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Challengers set sights on Kissell

By Lee Barnes
lbarnes@salisburypost.com
A candidate for Larry Kissell’s seat in congress has denounced Kissell’s failure to take a stand early regarding health care reform.
Republican Lou Huddleston said in a statement released Monday that Kissell “remained silent for weeks” until House Speaker Nancy Pelosi had enough votes to pass the plan, “freeing Kissell to vote against it.”
Huddleston’s claim has some merit. In the weeks leading up to the vote, Kissell, a Democrat whose 8th District includes Cabarrus County, had been noncommittal on what kind of reform he’d support. At an invitation-only Cabarrus Regional Chamber of Commerce meeting in August, Kissell said Americans “do need reforms” but focused on expanding home health care and concerns about Medicaid cuts.
He voted against the plan on Saturday.
Kissell is in his first term representing the district, which stretches 120 miles from Charlotte to Fayetteville and includes parts of 10 counties, including all of Cabarrus. He won the seat in the 2008 elections, defeating Robin Hayes, a Republican who had served five terms.
Huddleston announced his candidacy this summer. The Morgan State University graduate served 31 years in the U.S. Army, retiring in 2003 as a full colonel. He lives in Fayetteville.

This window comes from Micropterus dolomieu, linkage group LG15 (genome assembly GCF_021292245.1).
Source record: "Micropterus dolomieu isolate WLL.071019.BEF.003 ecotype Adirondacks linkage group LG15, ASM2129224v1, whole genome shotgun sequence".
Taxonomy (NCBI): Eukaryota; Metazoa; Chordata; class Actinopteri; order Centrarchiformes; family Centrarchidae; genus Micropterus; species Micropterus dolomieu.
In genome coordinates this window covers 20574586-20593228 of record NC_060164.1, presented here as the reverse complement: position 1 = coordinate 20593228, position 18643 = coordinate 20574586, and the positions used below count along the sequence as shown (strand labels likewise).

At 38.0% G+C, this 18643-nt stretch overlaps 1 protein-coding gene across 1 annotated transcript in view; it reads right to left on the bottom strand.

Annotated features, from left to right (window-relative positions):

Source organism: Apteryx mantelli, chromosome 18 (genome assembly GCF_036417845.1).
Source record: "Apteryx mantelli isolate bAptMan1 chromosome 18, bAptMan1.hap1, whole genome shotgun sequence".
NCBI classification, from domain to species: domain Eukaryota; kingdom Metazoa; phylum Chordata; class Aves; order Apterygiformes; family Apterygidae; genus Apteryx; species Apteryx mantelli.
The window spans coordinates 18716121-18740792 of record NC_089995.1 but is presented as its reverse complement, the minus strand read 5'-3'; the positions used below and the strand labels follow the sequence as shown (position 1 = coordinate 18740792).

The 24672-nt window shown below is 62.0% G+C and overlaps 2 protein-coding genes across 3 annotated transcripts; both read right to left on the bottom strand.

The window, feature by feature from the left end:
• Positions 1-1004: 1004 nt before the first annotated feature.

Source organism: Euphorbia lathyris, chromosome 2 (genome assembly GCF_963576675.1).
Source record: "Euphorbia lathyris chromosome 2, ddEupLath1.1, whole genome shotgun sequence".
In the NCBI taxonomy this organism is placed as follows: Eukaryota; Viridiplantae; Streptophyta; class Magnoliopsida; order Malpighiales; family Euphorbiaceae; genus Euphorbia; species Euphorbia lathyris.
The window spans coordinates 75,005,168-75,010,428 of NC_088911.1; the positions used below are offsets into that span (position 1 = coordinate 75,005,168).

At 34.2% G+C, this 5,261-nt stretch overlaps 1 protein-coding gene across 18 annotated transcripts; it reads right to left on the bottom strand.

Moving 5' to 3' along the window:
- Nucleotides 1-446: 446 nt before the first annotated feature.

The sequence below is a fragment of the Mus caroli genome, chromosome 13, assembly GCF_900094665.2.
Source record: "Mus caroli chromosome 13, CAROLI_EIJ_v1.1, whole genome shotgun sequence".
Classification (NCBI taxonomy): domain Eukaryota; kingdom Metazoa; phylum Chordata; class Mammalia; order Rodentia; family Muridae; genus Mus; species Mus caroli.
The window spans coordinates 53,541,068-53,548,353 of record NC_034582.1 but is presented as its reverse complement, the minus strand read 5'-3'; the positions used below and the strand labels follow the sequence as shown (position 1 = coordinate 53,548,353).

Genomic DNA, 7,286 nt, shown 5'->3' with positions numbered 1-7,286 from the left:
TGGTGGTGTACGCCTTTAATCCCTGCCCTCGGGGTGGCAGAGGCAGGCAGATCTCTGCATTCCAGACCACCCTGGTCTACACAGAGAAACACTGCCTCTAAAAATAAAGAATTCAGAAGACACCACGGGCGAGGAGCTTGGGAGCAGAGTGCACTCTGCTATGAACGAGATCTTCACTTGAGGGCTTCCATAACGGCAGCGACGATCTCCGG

He ran unsuccessfully for a state House seat last year. Latest reports from the Federal Election Commission show that Huddleston has raised $102,765 so far in his campaign. Of that amount, $57,640 has come from individual donations.
Huddleston is by no means the only candidate who considers the first-term congressman vulnerable:
– Mecklenburg resident Hal Jordan, a Republican, ran unsuccessfully against now-disgraced state House Speaker Jim Black in 2006. He also lost a bid as an “at large” candidate for Mecklenburg County Commissioner.
Jordan is a University of Maryland graduate and works for IBM. He announced his candidacy only last month and has no financial filings with the election commission.
– Tim D’Annunzio of Raeford is running as a first-time candidate. The former Golden Knights parachute team member has had a variety of businesses since leaving the military. He built and operates a freefall simulator wind tunnel and owns several other companies. So far, he has raised $312,02, most of it from himself.
– Republican Darrell Day of Hamlet is the president of the East Coast Umbrella Factory in Laurel Hill. The first-time candidate has reported raising $3,030, all but $30 of it being his own money.
Kissell’s most recent election filing shows he has raised $406,661, with about three-fourths of the money coming from Political Action Committees.

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